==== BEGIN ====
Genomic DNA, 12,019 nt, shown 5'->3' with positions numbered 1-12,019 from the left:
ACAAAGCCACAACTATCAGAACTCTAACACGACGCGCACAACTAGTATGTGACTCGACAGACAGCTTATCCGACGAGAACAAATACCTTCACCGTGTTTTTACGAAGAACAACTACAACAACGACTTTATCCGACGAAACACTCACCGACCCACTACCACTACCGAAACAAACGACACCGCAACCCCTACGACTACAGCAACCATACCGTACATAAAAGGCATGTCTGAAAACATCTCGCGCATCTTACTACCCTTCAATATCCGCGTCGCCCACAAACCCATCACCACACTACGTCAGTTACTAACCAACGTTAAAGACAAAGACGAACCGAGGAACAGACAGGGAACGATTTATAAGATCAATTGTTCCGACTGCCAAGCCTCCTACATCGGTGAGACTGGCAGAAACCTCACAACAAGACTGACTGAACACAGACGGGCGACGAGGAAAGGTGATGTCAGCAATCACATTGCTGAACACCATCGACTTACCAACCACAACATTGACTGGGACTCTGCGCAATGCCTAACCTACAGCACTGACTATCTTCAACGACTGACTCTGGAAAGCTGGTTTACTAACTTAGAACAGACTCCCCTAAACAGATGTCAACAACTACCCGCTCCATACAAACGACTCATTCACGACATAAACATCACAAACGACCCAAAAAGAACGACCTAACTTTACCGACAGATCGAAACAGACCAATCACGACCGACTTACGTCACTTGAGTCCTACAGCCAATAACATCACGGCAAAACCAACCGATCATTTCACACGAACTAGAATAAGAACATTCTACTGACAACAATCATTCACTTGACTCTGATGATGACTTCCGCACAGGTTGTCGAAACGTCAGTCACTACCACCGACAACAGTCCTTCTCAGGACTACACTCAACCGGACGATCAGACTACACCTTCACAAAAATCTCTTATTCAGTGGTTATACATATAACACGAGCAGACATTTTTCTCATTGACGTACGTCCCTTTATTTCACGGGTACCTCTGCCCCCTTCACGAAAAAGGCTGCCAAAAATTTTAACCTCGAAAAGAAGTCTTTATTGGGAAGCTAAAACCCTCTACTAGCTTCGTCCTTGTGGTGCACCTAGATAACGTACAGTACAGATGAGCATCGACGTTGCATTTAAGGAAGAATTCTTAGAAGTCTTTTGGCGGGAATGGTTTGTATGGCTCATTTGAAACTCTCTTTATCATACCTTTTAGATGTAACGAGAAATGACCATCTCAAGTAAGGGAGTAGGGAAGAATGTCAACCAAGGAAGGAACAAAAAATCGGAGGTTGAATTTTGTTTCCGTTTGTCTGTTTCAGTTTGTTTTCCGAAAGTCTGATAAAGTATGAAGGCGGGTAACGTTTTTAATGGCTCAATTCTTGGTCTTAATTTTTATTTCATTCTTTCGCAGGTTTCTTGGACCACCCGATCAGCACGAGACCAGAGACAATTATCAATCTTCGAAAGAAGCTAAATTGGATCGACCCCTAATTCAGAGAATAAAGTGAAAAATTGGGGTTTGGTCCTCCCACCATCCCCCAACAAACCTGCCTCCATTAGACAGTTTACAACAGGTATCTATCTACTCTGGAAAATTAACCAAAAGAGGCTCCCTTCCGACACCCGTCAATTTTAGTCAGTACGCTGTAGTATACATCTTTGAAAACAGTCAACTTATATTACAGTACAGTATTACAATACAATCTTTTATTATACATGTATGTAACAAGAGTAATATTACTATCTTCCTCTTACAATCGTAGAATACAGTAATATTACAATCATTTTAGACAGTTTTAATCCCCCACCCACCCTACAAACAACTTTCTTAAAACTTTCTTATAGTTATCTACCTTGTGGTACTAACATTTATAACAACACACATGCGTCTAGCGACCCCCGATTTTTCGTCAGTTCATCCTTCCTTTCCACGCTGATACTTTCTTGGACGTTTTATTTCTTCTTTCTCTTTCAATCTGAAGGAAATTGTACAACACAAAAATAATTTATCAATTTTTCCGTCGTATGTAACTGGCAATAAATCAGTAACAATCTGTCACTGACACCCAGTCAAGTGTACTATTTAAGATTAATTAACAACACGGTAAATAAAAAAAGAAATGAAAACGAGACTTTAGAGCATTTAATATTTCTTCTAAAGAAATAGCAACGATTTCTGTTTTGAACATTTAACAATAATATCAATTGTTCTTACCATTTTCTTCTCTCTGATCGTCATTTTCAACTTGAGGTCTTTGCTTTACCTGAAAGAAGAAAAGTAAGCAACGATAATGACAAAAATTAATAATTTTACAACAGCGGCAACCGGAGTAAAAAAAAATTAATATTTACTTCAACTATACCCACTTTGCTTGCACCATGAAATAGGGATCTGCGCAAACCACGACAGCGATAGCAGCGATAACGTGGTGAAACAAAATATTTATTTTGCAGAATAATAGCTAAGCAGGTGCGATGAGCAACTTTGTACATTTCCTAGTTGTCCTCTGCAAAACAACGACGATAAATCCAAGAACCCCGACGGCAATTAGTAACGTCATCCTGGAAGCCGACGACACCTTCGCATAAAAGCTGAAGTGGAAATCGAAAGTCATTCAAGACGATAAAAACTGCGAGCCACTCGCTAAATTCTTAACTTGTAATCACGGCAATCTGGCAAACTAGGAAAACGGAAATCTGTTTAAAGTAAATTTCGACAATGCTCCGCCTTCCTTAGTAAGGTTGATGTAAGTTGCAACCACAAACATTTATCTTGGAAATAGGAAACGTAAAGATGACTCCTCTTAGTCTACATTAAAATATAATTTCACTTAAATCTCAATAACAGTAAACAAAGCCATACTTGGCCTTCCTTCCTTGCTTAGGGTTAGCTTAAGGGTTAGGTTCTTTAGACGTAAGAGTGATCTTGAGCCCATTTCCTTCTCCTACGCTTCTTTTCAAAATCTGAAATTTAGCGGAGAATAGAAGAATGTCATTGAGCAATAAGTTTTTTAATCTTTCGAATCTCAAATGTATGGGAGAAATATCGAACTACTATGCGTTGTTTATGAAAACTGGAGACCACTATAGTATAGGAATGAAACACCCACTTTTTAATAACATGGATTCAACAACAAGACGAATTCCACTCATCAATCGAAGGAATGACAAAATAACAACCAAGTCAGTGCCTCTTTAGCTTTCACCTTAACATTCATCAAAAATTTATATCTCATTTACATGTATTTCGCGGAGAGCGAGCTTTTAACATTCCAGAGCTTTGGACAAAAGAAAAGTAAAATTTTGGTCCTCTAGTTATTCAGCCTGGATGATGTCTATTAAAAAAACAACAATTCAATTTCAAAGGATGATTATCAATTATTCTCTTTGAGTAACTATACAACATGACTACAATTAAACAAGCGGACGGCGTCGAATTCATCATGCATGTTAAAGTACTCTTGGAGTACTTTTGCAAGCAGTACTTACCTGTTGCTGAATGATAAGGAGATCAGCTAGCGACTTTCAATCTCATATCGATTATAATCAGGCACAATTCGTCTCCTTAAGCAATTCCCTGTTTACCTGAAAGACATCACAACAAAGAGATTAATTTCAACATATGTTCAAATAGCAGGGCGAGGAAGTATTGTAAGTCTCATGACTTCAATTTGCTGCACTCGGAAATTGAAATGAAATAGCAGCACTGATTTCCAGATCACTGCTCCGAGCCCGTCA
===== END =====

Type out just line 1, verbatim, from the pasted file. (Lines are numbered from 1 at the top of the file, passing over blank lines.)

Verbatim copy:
Genomic DNA, 12,019 nt, shown 5'->3' with positions numbered 1-12,019 from the left: